(Updates with detail, context)
By Matthew Mpoke Bigg
TEPA, Ghana, Oct 1 (Reuters) - Ghana will pay cocoa farmers 7,600 cedis ($1,914) per tonne of beans during the 2016-17 season, nearly 12 percent more than last crop year, deputy finance minister Cassiel Ato Forson said on Saturday as he announced the start of the new season.
The new price works out at 475 cedis per 64-kg bag, the main unit in which Ghana’s hundreds of thousands of cocoa farmers sell the crop for export. Cocoa regulator Cocobod is targeting production of 850,000-900,000 tonnes this season.
Ghana is the world’s second-biggest cocoa producer behind neighbouring Ivory Coast and cocoa is Ghana’s most important export crop, earning vital foreign exchange for a country where economic growth has slowed sharply since 2014.
“This change (the new price) is higher than ... our major competitor, our neighbour Ivory Coast,” Forson told a gathering, or durbar of hundreds of traditional chiefs and cocoa farmers in the town of Tepa in the Ashanti region.
The purchase price is crucial to deter smuggling into Ivory Coast, which on Wednesday set its producer price at the slightly lower level of $1.88 per kg.
The durbar took place two months before an election in which President John Mahama faces a stiff challenge from opposition leader Nana Akufo-Addo as he runs for a second and final term.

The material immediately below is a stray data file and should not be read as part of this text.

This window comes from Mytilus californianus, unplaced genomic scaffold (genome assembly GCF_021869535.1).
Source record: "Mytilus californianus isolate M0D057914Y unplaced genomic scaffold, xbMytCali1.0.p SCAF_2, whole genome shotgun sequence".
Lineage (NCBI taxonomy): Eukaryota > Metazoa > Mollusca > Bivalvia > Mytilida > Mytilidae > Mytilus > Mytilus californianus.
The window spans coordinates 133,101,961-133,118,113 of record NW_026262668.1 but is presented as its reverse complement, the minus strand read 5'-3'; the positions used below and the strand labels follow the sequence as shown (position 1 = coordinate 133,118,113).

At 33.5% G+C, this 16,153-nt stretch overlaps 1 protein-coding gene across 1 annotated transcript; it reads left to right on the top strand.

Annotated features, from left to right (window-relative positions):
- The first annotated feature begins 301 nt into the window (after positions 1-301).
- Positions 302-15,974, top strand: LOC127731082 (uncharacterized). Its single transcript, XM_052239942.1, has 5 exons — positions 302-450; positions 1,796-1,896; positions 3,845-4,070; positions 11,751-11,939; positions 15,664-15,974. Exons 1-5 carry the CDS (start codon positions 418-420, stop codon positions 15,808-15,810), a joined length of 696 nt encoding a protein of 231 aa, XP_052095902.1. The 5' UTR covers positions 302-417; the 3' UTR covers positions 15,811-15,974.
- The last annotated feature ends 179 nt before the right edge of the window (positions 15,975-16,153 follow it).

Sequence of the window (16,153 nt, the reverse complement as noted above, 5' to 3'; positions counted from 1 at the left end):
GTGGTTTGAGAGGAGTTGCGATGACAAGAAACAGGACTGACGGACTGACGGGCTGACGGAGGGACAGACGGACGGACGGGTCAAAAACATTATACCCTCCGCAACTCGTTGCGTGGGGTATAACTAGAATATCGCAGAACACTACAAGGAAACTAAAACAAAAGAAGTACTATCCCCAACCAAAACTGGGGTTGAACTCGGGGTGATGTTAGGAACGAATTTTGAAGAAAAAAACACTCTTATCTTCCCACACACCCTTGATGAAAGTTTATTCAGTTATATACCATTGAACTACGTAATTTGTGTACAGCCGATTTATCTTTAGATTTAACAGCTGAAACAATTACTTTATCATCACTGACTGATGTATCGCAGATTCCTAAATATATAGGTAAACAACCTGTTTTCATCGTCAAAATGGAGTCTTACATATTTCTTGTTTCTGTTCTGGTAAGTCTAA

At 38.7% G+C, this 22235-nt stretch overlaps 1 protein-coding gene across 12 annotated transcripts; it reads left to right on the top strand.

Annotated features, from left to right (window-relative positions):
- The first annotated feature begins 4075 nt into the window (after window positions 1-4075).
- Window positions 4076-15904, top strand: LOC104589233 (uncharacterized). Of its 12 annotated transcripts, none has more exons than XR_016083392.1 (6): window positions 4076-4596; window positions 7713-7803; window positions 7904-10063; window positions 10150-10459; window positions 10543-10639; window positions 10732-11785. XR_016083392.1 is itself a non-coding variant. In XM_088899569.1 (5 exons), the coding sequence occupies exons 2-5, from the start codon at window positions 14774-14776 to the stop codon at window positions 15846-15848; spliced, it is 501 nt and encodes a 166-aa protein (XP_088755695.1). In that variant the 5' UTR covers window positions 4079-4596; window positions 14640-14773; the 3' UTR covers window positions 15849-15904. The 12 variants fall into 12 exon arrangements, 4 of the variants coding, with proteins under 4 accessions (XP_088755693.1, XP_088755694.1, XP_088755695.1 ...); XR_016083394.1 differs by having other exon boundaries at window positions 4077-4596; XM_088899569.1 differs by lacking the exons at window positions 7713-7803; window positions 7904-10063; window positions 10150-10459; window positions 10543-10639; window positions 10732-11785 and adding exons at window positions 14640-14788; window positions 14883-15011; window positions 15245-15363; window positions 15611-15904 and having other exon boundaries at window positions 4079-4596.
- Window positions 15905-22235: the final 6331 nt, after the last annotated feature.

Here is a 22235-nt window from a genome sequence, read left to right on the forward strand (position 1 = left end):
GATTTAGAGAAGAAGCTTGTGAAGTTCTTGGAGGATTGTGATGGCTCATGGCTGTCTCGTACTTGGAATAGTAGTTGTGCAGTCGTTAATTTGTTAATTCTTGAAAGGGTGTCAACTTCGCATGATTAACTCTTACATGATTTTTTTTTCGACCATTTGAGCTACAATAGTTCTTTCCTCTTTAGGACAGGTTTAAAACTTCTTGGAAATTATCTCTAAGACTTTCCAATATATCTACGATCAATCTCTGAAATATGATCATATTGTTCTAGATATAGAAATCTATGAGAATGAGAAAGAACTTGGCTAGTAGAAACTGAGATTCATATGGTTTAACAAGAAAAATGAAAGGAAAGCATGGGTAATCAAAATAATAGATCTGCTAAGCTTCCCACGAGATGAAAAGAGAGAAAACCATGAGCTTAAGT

Forson and Cocobod chief executive Stephen Opuni used the occasion to rally support ahead of the election, appealing to cocoa farmers who reside in some of Ghana’s most tightly-contested regions.
Forson said average production and the price paid to farmers had risen more since the ruling National Democratic Congress took power in 2009 than during the previous eight years when the New Patriotic Party (NPP) was in charge.
“By the time John Dramani Mahama completes his second term a lot of roads will have been constructed in the cocoa sector,” Opuni said. Improving infrastructure is one of Mahama’s key campaign themes.
The NPP says only it can restore sustainable growth after four years under Mahama during which the government was forced to begin an aid deal with the International Monetary Fund to restore economic stability.
The cocoa year runs from October to September and the crop year that has just ended was hampered by an unusually long dry season and fell short of the government’s target of 850,000.
A final production figure has yet to be announced though it will be more than the disappointing output of 740,000 tonnes in the previous season, officials said. One cocoa official said a count two weeks ago put total purchases at 776,000 tonnes. ($1 = 3.9715 Ghana cedis) (Additional reporting by Kwasi Kpodo in Accra; Editing by Helen Popper)